Marissa Garcia
Arresting, alarming, and very lovely. This sophisticated picture book examines all the nuances of war, and the motivations of the humans on either side in simple text that speaks loud.

"At night, there are lots of stars above my hole. I wonder if the enemy sees them too. Maybe if he looked at them he would understand that war is pointless and it must stop. But I can't be the first to stop fighting, because he would kill me. I would not kill him if he stopped first, because I am a man. I am not a
Marissa Garcia
"At night, there are lots of stars above my hole. I wonder if the enermy sees them too. Maybe if he looked at tthem he would understand that war is pointless and it must stop. But I can't be the first to stop fighting, because he would kill me. I would not kill him if he stopped first, because I am a man. I am not a beast."

This unusual and wonderful picture book by Italian author Davide Cali rides the line between two very distinct age groups; its picture book format is friendly for young reader
This is probably the most simple explanation of war I've ever seen. A soldier is in his hole, told that his enemy is in the next hole, and that he has to kill the enemy. But when he dons his disguise in order to surprise his enemy, he sees that the enemy has been given a similar manual to his own but where he sees his enemy in his own manual, his enemy's manual has his face and it is labeled "enemy." Very powerful, and very concise and simple.
I thought this one was very powerful. The only illustration that gave me a bit of difficulty was the one where the enemy (with the devil tail) is walking away leaving dead people and animals in his wake. Because of that (and the subject in general) I would recommend it for older children.

I had a copy checked out when my niece came to visit. She saw it in my room and sat down to read it. At the end she told me, "I really liked that one because they both threw each other a bottle to end the war."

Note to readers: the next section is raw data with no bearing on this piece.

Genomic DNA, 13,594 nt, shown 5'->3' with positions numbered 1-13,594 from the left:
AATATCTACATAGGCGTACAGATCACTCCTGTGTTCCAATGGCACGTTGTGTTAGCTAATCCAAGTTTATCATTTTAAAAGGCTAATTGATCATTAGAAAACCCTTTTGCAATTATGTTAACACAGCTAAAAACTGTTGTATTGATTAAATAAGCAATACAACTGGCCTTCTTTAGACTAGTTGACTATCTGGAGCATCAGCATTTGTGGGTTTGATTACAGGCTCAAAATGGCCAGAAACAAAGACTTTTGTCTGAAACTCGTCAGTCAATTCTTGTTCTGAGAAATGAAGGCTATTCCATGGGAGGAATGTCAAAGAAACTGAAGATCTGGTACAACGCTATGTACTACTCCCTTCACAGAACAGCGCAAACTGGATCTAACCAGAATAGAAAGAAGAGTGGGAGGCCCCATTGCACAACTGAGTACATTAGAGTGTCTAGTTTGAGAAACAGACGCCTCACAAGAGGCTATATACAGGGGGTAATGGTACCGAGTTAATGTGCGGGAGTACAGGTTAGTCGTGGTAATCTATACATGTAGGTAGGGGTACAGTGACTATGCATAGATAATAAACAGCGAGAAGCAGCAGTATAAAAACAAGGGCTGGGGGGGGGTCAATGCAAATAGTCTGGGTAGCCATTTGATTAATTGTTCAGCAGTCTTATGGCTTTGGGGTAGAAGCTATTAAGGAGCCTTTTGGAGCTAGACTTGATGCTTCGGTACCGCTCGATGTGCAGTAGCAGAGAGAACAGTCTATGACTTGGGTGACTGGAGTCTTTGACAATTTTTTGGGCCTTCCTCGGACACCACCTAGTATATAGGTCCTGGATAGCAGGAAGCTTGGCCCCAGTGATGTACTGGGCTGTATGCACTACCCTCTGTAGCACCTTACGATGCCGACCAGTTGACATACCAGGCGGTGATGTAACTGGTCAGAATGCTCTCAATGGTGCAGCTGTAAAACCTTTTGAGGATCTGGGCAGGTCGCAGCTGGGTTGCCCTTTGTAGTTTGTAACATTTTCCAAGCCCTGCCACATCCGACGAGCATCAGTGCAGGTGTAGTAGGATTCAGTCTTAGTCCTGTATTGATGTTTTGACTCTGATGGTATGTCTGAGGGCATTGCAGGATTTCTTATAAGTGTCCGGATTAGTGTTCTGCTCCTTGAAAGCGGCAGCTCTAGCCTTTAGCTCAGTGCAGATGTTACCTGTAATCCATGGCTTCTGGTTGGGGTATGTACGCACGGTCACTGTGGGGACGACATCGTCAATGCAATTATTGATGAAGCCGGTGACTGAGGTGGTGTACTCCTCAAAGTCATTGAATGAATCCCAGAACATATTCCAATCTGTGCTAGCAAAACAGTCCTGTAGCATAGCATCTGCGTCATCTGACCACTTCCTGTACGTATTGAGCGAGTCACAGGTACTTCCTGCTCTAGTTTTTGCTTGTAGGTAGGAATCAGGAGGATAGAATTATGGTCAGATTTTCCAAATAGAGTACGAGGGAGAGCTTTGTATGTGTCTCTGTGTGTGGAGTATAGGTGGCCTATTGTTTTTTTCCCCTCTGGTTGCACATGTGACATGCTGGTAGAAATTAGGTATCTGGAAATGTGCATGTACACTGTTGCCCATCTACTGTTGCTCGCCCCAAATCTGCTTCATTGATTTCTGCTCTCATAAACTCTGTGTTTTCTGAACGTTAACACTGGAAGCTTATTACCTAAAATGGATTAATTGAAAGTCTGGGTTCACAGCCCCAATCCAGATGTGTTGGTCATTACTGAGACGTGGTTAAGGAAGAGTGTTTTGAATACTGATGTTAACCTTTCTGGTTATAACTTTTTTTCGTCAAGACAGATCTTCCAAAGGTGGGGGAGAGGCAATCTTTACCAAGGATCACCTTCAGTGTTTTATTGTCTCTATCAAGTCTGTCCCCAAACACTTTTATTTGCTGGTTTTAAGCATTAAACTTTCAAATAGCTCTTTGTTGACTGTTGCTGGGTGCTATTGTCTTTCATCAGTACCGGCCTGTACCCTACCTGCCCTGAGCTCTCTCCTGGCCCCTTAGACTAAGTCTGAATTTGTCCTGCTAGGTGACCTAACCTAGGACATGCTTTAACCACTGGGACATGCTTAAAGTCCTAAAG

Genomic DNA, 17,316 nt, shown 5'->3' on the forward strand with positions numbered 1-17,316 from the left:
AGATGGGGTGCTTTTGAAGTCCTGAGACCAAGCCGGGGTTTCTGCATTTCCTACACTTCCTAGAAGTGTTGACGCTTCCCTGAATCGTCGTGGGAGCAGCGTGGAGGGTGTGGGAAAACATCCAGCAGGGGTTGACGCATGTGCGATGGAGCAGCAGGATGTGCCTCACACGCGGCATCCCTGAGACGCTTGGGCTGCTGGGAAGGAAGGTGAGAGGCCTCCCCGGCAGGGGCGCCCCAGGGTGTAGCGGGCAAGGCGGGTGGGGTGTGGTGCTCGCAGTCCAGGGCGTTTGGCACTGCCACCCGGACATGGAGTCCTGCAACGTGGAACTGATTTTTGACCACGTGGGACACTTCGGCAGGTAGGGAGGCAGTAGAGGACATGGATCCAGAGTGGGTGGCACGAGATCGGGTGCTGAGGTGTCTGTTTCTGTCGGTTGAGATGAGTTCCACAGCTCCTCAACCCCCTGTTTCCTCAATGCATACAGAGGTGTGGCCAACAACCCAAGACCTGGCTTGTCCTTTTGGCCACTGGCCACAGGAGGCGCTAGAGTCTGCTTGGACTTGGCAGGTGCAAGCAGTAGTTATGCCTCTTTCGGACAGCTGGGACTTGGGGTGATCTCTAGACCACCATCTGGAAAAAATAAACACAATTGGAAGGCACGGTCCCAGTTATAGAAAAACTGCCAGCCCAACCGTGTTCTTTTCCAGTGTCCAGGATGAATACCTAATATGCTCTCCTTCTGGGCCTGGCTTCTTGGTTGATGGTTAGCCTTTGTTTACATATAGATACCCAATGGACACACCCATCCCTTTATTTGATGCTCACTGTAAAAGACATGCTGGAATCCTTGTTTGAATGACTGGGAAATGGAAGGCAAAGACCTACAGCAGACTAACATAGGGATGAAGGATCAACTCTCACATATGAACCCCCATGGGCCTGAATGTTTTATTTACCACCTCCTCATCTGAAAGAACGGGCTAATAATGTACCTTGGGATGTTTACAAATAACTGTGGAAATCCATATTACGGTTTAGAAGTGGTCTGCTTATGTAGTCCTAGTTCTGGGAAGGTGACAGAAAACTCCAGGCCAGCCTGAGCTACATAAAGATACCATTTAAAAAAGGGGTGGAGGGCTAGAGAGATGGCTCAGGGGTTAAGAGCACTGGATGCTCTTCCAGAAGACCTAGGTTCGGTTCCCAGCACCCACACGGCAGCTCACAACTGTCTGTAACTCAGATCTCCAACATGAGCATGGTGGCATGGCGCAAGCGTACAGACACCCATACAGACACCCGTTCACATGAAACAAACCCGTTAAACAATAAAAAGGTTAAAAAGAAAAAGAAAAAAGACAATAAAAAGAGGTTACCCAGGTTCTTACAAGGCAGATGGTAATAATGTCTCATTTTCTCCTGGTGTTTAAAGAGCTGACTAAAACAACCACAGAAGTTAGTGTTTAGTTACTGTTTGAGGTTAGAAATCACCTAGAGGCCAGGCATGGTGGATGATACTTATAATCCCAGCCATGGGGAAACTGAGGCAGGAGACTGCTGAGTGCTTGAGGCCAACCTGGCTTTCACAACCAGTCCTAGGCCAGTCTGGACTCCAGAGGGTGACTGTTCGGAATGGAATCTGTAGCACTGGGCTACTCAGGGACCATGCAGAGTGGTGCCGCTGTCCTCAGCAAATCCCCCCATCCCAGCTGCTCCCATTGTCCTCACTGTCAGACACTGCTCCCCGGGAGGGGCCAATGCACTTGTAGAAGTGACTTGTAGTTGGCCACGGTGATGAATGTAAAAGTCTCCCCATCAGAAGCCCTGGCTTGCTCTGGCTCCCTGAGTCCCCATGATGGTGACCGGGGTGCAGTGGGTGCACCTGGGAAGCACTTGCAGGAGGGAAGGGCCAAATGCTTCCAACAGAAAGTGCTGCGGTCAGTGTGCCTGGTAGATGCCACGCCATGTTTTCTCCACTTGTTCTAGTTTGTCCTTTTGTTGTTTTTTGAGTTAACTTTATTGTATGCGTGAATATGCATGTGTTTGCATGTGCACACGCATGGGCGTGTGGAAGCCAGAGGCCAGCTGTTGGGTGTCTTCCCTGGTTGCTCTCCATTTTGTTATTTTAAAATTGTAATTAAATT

Kathleen Behrendt
This is a deceptively simple story about the realities, and misconceptions, of war. The 2 soldiers are told to fight each other. They believe that the other soldier (the enemy) is not human, but a monster. They fight each other until the are tired, wet and hungry. After they both crawl to the other's hole and find it empty, they send bottles with peace messages to each other. The books ends with this exchange.

Even though this is a picture book, it is not meant for young children. One of the page
Immediately, I want to recommend this to everyone. It's more of a picture book for adults with simple but amazingly effective and moving illustrations and text. Almost like a primer version of All Quiet on the Western Front. Could be a great jumping off point for discussing war and the implicit anti-war message with school age kids if you lead with some thoughtful discussion.
I always know when my librarians place things on my books to pick-up shelf that they are either screwing with me or want me to evaluate it before they read it. This one was a they were screwing with me.

While I didn't find the message too bad, I did find it to be simplistic and maybe too early for a young reader...unless considering it propaganda.
Ms Threlkeld
This is the kind of book I will think about long after I read the last page. It challenges the way we think about different cultures and the things society tells us are bad or good. It could spark some amazing conversations in upper elementary, middle and even high school and would be a great complement to SS curriculum.
Christopher James
This book is as poignant a look at war as I've seen. Although it's prescribed as a children's book, I would say that the points made within the book are fit for everyone. This book will undoubtedly be a mainstay in my classroom, regardless of what grade I happen to be teaching. Needless to say, I adore it.
My daughter and I are covering World War I in school currently and it was a challenge to find many picture books on the topic, so I was grateful to have this one recommended to me. The Enemy a Book about Peace would best be appreciated by a reader who has some understanding of World War I, the many standstills the armies suffered through, and what propaganda is. Really enjoyed it!
Carrie Gelson